SSL is used extensively by Litech network services to encrypt data traveling over the Internet between client computers and Litech servers. SSL (which stands for Secure Socket Layer) is a protocol that can provide cryptographic privacy and identity verification for any TCP network protocol. We use it to hide passwords that would otherwise travel over the Internet in cleartext.
There are two separate functions provided by SSL. First, as stated above, it prevents any third parties from eavesdropping on your network connections and obtaining your password. Second, SSL allows servers to present a certificate to verify their authenticity. Each host name that points to a server must have its own certificate. This feature is actually a disadvantage to using SSL for us because most browsers will require certificates to be signed by a so-called certificate authority (CA) before the browser will accept them as authentic. Certificate authorities charge several hundred dollars a year to sign each certificate, so most non-profit organizations and individuals do not have certificates that are signed by a CA. Unfortunately, commercially-produced mail clients and web browsers will complain loudly when a server presents an unsigned (or self-signed) certificate, and require the user to click through several screens to acknowledge that they realize that the certificate is unsigned.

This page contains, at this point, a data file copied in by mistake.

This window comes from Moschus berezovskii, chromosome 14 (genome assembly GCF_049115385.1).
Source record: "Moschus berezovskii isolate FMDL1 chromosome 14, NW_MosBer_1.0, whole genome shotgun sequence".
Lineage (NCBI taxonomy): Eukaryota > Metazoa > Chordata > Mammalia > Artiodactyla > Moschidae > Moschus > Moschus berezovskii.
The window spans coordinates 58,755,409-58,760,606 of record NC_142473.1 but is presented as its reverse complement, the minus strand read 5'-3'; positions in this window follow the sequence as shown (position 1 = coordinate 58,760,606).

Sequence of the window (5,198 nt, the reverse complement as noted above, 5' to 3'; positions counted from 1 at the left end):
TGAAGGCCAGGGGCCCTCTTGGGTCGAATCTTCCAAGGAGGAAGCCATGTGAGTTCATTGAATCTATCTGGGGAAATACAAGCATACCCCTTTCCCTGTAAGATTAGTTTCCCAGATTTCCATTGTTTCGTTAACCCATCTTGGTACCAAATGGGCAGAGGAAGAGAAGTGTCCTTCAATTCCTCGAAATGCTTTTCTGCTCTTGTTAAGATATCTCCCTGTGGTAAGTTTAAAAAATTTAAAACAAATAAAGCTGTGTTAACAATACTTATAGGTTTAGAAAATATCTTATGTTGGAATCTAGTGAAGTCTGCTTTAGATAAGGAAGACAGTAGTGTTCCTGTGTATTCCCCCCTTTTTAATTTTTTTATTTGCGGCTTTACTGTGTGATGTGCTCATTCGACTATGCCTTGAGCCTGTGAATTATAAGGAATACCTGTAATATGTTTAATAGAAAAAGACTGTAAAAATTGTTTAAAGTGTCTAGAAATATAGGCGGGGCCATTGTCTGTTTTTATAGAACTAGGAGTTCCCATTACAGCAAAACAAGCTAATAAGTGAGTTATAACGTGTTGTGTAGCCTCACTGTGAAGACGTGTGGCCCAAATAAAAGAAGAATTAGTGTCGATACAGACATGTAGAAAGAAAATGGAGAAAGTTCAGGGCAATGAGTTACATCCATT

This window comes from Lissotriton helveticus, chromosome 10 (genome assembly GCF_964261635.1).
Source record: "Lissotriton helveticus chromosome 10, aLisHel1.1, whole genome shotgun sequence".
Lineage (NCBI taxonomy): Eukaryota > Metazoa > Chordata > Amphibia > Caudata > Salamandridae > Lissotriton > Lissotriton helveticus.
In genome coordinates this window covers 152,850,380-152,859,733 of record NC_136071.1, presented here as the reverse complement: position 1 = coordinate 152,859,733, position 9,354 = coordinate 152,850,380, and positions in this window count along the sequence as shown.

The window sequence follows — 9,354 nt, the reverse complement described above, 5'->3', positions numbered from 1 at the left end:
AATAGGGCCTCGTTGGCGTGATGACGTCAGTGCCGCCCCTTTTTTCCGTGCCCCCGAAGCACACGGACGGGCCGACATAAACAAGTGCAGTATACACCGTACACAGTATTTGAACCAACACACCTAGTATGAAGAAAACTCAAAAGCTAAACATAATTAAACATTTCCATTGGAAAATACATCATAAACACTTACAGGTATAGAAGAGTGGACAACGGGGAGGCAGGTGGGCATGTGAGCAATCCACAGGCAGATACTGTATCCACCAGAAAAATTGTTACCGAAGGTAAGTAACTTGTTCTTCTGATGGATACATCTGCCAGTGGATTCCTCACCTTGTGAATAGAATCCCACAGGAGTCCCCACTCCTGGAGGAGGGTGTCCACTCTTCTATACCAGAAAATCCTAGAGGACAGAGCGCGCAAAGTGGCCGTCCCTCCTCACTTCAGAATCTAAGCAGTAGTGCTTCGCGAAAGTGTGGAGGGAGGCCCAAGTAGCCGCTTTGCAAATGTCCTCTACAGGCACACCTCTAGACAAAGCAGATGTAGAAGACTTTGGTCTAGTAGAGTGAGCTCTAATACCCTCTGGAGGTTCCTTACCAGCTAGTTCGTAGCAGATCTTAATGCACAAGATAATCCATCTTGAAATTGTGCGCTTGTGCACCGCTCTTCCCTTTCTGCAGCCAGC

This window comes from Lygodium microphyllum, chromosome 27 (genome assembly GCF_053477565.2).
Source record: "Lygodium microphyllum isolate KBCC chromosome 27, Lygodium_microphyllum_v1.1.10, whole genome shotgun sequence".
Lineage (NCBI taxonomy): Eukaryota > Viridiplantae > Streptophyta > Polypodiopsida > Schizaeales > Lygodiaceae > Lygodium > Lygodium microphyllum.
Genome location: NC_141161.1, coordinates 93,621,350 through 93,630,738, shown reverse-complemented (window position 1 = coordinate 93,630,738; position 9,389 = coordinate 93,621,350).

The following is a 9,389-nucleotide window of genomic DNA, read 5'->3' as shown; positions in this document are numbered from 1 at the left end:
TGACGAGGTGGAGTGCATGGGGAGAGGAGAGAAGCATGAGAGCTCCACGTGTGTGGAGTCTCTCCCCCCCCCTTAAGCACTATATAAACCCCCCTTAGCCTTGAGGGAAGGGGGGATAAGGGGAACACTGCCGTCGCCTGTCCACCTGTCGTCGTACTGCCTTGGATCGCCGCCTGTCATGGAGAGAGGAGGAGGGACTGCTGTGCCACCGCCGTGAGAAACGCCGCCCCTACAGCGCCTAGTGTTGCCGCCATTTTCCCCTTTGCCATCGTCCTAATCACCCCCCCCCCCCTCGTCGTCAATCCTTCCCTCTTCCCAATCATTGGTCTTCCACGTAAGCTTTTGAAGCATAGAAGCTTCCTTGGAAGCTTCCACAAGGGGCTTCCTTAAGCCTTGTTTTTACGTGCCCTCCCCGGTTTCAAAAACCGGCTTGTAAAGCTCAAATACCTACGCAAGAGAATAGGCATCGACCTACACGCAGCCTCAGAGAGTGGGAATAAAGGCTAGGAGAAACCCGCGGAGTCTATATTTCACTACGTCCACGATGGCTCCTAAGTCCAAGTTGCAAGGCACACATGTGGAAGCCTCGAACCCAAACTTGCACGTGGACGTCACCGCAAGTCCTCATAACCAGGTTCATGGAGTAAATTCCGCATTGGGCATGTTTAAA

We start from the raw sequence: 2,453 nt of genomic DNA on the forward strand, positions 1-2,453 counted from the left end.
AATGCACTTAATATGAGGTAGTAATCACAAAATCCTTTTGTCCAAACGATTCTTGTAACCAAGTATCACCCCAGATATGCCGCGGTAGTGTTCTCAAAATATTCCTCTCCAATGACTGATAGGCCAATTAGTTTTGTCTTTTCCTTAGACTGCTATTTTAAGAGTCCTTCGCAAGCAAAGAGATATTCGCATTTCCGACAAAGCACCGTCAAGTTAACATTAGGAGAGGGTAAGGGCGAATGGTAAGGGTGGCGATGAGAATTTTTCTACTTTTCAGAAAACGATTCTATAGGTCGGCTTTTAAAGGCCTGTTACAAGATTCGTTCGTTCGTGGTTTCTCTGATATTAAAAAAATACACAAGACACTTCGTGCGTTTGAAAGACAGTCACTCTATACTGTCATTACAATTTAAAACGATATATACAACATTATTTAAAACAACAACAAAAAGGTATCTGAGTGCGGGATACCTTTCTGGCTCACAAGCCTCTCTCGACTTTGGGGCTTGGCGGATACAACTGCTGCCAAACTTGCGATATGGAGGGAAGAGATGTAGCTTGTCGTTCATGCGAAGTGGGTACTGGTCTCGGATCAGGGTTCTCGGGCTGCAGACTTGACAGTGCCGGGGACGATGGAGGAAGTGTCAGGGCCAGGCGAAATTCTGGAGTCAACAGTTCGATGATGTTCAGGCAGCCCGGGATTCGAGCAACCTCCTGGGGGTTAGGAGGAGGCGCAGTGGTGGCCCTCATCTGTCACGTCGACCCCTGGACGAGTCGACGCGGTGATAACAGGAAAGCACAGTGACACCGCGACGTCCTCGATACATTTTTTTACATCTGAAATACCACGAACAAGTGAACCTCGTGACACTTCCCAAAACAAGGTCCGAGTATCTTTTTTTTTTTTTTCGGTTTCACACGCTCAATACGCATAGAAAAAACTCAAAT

You will experience such complaining from your browser or mail reader when you attempt to connect to a Litech service using SSL. If you want to verify that the certificate you have received is correct, here are our current certificate fingerprints:
There will probably be a way of saving a server certificate with your client so that you won't be prompted again. In Netscape, the option is "Accept this certificate forever (until it expires)". Other clients will have a similar option to prevent the dialog from being displayed in the future.